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2017-10-27 08:57:59

INNER MONGOLIA, North China — With each passing second, firefighter Ma Fengkui saw the flames engulf more and more trees, the blaze lighting up the night sky. “It was as if fire-breathing dragons were flying across the sky, like a scene out of a sci-fi movie,” Ma recalled.

The weeklong effort to control the blaze — which destroyed 115 square kilometers of forest in the Inner Mongolia Autonomous Region in May — was the 17-year-old’s first mission as a firefighter. As he worked to tame the fire alongside his colleagues, he was pushed to his limits, choking on smoke and fighting to ignore his hunger, thirst, and fatigue.

Although the fire was one of the biggest Ma’s team had to fight this year, it was just one of 2,841 forest fires recorded in China between January and August, an almost 40 percent rise from the previous year. Li Shuming, deputy director of the National Forest Fire Prevention Headquarters, attributed the increase to extreme weather that resulted in drought, high temperatures, and lightning in the densely forested region.

It was as if fire-breathing dragons were flying across the sky, like a scene out of a sci-fi movie.

The forest of the Greater Hinggan Mountains spans an area half the size of the Alps, making it the largest wooded area in China. Home to birch and larch trees, bears, tigers, lynx, and reindeer, the sparsely populated region is one of the best-preserved ecosystems in the country.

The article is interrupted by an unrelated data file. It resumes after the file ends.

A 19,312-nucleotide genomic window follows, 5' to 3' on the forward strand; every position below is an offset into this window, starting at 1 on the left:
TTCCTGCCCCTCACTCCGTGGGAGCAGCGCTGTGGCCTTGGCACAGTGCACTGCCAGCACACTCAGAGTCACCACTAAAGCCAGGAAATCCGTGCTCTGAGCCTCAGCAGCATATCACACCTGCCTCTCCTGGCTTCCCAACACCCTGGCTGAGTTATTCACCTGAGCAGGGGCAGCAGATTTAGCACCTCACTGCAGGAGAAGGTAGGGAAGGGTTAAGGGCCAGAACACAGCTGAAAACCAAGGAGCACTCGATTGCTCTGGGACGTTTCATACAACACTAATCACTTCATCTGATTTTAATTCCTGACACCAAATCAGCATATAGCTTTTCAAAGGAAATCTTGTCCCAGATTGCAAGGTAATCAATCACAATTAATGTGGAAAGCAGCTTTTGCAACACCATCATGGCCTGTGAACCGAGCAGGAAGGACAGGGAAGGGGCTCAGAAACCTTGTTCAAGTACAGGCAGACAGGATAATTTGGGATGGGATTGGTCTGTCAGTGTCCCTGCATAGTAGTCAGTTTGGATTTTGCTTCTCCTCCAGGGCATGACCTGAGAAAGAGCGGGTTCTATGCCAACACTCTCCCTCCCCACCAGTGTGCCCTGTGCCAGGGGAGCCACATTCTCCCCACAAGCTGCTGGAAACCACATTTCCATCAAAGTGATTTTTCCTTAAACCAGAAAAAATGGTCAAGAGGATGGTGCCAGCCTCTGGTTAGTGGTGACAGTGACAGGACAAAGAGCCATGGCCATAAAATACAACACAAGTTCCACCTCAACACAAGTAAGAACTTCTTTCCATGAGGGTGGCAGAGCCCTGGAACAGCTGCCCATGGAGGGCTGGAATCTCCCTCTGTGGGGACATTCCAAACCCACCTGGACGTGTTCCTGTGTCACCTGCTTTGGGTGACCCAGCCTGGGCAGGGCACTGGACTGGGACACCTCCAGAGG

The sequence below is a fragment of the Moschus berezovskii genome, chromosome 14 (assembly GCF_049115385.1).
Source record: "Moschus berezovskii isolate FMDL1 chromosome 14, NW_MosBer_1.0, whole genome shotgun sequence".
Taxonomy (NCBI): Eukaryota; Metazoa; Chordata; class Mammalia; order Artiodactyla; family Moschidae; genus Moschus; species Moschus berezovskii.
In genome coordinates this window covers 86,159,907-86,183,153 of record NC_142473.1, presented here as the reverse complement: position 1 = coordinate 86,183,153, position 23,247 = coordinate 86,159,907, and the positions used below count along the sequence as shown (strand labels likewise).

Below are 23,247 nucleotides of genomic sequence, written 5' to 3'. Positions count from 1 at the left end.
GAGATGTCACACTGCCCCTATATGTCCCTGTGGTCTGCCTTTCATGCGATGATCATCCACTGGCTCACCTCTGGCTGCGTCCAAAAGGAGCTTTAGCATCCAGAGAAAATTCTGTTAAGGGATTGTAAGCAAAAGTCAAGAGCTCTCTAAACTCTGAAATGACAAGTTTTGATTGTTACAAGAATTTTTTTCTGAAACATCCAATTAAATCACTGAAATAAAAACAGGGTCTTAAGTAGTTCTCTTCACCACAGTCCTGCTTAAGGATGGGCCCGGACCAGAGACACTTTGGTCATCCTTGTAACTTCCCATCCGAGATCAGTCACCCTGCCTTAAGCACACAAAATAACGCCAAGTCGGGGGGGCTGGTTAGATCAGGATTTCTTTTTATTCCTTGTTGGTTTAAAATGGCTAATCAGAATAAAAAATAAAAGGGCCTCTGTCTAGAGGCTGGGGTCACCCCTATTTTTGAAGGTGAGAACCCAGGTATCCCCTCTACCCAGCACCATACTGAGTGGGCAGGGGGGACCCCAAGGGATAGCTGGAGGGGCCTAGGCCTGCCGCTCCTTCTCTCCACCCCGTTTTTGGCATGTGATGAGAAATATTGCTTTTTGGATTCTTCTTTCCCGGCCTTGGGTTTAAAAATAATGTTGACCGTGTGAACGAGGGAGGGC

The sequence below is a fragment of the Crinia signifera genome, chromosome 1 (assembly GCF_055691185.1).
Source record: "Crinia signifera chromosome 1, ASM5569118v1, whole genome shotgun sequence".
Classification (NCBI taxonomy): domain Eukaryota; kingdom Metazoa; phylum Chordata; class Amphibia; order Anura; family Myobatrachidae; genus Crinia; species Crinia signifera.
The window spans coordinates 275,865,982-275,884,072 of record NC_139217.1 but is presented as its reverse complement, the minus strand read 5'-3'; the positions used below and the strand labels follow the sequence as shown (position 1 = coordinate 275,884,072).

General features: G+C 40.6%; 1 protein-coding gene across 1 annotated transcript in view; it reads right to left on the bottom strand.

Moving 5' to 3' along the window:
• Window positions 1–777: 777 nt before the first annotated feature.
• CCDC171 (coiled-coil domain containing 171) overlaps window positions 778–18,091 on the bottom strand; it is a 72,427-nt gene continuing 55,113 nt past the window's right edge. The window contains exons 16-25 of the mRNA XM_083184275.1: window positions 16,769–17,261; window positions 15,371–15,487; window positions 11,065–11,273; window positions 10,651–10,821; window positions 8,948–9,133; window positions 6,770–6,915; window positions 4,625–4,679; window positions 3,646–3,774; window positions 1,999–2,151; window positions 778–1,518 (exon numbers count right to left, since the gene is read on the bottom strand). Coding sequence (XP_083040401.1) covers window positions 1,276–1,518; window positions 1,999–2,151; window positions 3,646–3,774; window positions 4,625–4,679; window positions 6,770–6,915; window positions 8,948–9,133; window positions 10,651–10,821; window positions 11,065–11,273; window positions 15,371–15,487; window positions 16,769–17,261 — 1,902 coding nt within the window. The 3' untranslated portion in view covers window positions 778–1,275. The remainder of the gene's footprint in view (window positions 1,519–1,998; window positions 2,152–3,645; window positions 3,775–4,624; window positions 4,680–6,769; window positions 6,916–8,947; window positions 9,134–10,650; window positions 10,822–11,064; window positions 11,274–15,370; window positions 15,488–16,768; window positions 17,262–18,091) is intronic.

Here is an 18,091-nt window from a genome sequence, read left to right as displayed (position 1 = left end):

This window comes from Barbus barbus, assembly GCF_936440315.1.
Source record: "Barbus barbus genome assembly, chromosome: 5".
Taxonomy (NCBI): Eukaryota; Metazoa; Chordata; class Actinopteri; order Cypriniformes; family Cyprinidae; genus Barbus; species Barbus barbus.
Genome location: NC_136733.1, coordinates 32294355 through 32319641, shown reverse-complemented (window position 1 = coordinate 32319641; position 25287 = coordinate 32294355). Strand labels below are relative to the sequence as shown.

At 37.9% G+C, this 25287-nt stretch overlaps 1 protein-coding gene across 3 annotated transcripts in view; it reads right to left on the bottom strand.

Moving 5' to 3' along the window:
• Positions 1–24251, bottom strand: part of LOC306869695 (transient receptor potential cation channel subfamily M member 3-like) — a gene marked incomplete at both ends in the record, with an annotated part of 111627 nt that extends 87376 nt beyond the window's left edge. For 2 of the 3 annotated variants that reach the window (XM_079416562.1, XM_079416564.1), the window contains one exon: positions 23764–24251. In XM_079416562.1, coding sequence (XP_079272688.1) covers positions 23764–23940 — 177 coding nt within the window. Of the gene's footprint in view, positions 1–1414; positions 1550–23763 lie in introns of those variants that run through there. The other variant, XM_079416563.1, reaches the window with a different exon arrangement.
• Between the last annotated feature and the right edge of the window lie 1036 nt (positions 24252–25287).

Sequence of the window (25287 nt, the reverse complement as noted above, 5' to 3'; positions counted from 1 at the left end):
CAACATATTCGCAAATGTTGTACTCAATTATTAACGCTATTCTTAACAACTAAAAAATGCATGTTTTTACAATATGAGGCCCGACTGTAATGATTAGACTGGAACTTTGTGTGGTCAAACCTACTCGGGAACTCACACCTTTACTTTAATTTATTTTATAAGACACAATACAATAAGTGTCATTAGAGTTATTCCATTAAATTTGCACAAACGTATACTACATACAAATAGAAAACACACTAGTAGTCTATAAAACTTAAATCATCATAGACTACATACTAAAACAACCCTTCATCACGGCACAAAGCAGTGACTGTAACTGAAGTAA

The firefighters’ approach to most blazes is to put them out with extinguishers strong enough to move bricks, and to contain the spread by creating a so-called control line — a barrier of land that has been cleared, dug up, or burned out to stop the fire from advancing. For especially large fires, airplanes carrying water are used to extinguish the flames.

With water hoses and an assortment of hand tools, Ma is part of a group that clears vegetation and hazardous materials that could reignite the fire. His team often spends days clearing a site. When they run out of food, they eat ants and tree bark.

The first firefighting mission sent out to protect the area in the early 1950s comprised 450 men on horseback. Today, the Inner Mongolia Greater Hinggan Mountains forestry corps division under the People’s Armed Police Force — commonly known as “forest troops” — have replaced their horses with modern fire trucks.

The division’s headquarters are located in the remote city of Yakeshi, near the Russian border. The firefighters’ work takes them hundreds of kilometers into the mountains, where their heroism goes unnoticed by the public.

Firefighters prepare for a drill in the Greater Hinggan Mountains near Hulunbuir, Inner Mongolia Autonomous Region, Sept. 21, 2017. Li You/Sixth Tone

Firefighters prepare for a drill in the Greater Hinggan Mountains near Hulunbuir, Inner Mongolia Autonomous Region, Sept. 21, 2017. Li You/Sixth Tone

When they’re not fighting wildfires, the region’s thousand or so forest troops stay on military bases, training, resting, and awaiting orders — even in the winter, when the risk of forest fires drops along with the temperature. Only on weekends are they given permission to leave the camp for two hours, time they usually spend shopping for groceries. Occasionally, soccer games are organized to raise their spirits.

When satellite images, patrol rangers, or fire lookouts spot flames in the mountains, the troops must spring into action in an instant. Injuries occur but aren’t recorded, and it’s been years since anyone has lost their life protecting the forest, local officials told Sixth Tone.